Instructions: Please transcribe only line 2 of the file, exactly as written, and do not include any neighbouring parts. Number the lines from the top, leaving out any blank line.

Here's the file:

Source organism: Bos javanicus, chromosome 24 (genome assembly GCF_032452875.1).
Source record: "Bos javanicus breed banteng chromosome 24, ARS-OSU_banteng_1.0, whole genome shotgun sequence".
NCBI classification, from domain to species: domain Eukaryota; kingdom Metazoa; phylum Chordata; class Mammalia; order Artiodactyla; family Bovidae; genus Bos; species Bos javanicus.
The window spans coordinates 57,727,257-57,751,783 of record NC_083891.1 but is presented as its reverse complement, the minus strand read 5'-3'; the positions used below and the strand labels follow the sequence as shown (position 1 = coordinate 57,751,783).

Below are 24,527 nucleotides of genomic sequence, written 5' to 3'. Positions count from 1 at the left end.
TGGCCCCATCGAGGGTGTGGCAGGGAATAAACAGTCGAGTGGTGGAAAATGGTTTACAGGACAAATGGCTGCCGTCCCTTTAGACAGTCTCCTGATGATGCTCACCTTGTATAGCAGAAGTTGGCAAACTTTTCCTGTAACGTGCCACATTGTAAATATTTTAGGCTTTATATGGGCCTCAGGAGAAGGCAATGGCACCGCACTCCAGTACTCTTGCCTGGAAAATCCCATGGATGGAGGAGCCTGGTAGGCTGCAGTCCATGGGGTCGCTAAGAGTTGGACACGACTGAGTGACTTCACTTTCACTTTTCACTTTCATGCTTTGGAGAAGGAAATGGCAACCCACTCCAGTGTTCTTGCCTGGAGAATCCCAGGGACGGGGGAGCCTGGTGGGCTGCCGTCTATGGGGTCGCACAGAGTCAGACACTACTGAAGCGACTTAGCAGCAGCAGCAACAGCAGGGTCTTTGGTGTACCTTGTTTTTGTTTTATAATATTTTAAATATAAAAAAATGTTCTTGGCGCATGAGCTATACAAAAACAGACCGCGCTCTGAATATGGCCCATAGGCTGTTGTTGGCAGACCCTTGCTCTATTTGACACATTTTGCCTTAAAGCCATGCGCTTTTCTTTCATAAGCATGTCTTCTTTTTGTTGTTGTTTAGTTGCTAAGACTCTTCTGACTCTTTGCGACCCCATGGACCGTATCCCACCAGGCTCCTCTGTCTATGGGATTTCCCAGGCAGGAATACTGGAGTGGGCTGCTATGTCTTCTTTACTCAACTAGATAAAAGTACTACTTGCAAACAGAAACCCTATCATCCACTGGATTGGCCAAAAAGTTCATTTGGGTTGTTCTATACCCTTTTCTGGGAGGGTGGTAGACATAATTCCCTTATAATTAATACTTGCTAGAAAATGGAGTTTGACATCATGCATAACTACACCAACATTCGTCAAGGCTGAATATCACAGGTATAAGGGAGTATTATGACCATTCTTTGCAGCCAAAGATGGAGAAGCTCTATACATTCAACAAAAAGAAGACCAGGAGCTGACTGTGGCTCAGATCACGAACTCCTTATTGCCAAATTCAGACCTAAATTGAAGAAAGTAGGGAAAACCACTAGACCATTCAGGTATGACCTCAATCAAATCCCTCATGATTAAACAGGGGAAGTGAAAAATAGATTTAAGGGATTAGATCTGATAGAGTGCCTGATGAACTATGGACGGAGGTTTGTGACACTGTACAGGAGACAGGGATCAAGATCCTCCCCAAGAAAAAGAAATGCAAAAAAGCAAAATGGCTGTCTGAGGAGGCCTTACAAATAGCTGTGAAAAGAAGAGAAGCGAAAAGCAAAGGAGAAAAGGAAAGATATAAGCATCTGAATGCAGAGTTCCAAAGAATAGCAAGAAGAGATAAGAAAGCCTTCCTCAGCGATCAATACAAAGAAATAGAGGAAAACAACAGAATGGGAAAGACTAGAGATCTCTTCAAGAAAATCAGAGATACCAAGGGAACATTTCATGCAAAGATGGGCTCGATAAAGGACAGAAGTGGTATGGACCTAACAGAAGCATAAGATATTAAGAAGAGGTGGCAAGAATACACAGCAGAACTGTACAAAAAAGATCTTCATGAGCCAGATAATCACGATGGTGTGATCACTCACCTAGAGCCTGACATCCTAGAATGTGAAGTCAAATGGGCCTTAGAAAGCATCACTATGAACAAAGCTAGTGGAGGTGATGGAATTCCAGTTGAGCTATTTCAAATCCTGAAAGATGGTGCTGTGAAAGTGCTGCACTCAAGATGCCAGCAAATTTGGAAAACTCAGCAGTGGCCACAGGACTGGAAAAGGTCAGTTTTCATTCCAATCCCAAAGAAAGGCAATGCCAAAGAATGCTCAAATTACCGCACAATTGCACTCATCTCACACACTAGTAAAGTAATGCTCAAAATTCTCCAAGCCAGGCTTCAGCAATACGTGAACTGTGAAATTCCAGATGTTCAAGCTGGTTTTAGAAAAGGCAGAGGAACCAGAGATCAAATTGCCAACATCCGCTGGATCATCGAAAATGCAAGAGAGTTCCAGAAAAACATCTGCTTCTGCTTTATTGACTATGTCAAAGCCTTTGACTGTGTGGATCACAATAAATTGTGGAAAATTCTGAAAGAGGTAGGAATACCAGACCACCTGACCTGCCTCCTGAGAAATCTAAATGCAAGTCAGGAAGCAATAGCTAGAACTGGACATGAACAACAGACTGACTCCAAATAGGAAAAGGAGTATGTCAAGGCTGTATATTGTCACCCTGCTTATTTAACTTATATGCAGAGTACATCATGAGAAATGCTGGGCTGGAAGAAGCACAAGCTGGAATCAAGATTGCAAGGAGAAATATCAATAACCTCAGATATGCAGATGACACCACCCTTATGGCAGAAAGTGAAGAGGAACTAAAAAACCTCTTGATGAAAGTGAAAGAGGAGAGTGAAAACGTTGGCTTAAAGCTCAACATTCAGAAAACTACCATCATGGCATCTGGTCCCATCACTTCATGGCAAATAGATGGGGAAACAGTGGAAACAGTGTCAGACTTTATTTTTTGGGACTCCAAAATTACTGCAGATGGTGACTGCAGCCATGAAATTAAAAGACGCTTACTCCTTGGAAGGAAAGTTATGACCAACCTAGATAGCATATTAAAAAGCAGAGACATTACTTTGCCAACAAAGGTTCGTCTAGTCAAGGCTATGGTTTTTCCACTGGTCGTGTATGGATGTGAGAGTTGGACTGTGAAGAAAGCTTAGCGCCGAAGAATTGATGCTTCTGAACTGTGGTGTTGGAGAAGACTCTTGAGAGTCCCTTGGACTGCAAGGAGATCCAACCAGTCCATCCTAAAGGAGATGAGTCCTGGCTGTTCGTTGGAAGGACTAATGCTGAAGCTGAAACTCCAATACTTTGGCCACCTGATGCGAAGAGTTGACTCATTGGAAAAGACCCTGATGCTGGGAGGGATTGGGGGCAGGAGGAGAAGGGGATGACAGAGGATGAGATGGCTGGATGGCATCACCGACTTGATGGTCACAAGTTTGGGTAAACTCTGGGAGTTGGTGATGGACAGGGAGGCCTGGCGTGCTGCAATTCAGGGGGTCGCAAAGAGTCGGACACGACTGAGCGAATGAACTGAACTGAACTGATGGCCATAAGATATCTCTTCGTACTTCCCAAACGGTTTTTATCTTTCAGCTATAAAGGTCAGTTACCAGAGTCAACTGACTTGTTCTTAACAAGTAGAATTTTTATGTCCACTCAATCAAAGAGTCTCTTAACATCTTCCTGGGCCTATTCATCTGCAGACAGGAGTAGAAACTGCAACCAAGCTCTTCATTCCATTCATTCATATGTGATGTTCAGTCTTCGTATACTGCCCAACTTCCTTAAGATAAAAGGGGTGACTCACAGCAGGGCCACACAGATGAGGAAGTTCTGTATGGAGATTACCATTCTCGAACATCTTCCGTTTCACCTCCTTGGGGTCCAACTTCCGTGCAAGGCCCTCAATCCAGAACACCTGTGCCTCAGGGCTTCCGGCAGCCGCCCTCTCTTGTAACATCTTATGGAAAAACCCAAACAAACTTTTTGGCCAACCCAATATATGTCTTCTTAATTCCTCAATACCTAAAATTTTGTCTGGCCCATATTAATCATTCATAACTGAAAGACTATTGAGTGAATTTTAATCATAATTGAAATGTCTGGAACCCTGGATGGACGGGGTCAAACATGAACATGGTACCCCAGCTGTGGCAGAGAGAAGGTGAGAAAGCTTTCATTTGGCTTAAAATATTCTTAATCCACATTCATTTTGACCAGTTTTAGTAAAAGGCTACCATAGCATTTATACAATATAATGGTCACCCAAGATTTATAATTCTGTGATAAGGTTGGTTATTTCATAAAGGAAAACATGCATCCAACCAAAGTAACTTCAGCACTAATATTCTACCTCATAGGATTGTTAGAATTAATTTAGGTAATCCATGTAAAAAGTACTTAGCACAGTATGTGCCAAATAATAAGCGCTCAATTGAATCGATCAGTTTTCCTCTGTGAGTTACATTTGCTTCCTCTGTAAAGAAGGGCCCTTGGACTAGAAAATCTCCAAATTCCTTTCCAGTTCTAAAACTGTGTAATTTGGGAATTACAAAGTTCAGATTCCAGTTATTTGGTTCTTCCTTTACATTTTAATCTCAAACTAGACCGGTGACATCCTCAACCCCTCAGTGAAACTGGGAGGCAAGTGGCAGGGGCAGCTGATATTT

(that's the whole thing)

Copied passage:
Source record: "Bos javanicus breed banteng chromosome 24, ARS-OSU_banteng_1.0, whole genome shotgun sequence".